Contrary to myth — again! — the lyrics were not later set to the tune of a drinking chantey. In fact, Key wrote his lines to fit the popular, pre-existing “Anacreontic Song.” As musical scores were difficult to print, alternative lyrics to known melodies were the primary means of disseminating music. This one had been commissioned by a musical London gentlemen’s club; composer John Stafford Smith had crafted a challenging tune designed to allow soloists to show off their virtuosity. (Belize was more right than he knew.) There were countless lyrics set to the melody, one of America’s first viral sensations.
The rise of “The Star-Spangled Banner” from popular hit to de facto and then official national anthem is, naturally, tied up in war. It became immensely popular in the North during the Civil War, and thus forbidden by the Confederacy, which rejected both the song and the flag. Union prisoners sang it to raise their spirits in Southern camps, and Union brass bands — playing in combat! — deployed it to rally the troops. By World War I, Americans were expressing fervor for the song whether they felt it or not. Geraldine Farrar, a singer with connections to Germany, became the object of fury when she remained seated during the playing of the anthem, perhaps the first American to be threatened with professional extinction for not performing the required genuflection. Soon, she too was belting out the anthem in concert, literally wrapped in a flag.
Colin Kaepernick, the latest prominent American to be punished for not demonstrating the required devotion, gets surprisingly little attention here, but that’s only because he is far from the only athlete to suffer for his heresy. The sprinters Tommie Smith and John Carlos were thrown out of the Mexico City Olympics in 1968 for daring to raise their fists during their own medal ceremony, and Mahmoud Abdul-Rauf, of the Denver Nuggets, was suspended by the N.B.A. in 1996 — not because he knelt or raised a fist or finger while the anthem played but simply because he remained in the locker room. After the uproar, he agreed to come out and bow his head, but that wasn’t enough to calm outrage; he was out of the league within two years (with a brief return in 2000) and, to date, has not starred in a Nike ad.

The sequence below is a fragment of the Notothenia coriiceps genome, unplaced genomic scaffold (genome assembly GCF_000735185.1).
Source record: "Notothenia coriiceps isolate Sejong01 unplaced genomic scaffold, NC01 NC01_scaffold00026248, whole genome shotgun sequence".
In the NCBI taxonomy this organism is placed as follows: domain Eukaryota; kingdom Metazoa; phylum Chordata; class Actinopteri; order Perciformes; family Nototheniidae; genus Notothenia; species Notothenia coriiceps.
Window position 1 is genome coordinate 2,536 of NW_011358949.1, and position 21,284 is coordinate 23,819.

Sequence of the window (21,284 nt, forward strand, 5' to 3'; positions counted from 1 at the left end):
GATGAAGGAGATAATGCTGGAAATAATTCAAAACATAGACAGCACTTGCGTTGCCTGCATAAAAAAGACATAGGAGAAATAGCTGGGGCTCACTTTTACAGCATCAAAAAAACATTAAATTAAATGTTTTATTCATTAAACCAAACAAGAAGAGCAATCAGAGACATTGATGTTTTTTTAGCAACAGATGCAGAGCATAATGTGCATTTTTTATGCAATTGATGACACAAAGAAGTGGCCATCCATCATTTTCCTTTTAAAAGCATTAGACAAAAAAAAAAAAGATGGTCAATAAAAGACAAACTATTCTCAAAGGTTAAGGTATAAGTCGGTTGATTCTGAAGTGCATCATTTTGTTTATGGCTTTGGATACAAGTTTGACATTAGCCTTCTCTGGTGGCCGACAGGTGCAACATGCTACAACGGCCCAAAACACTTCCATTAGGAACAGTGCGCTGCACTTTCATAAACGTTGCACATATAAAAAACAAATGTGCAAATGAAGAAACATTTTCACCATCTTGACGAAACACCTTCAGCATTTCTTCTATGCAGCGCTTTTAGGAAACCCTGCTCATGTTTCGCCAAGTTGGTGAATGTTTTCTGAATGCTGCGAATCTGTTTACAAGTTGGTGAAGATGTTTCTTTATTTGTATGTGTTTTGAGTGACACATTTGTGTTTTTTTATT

While he details these many instances, Clague has no patience for anyone who demands such reverence from others, and he’s no fan of the jingoistic military displays that often accompany performances at major public events. But he reveres the anthem itself, and he makes the strongest case for the song in his detailed analysis of what he calls its most successful modern rendition, Whitney Houston’s performance at the 1991 Super Bowl.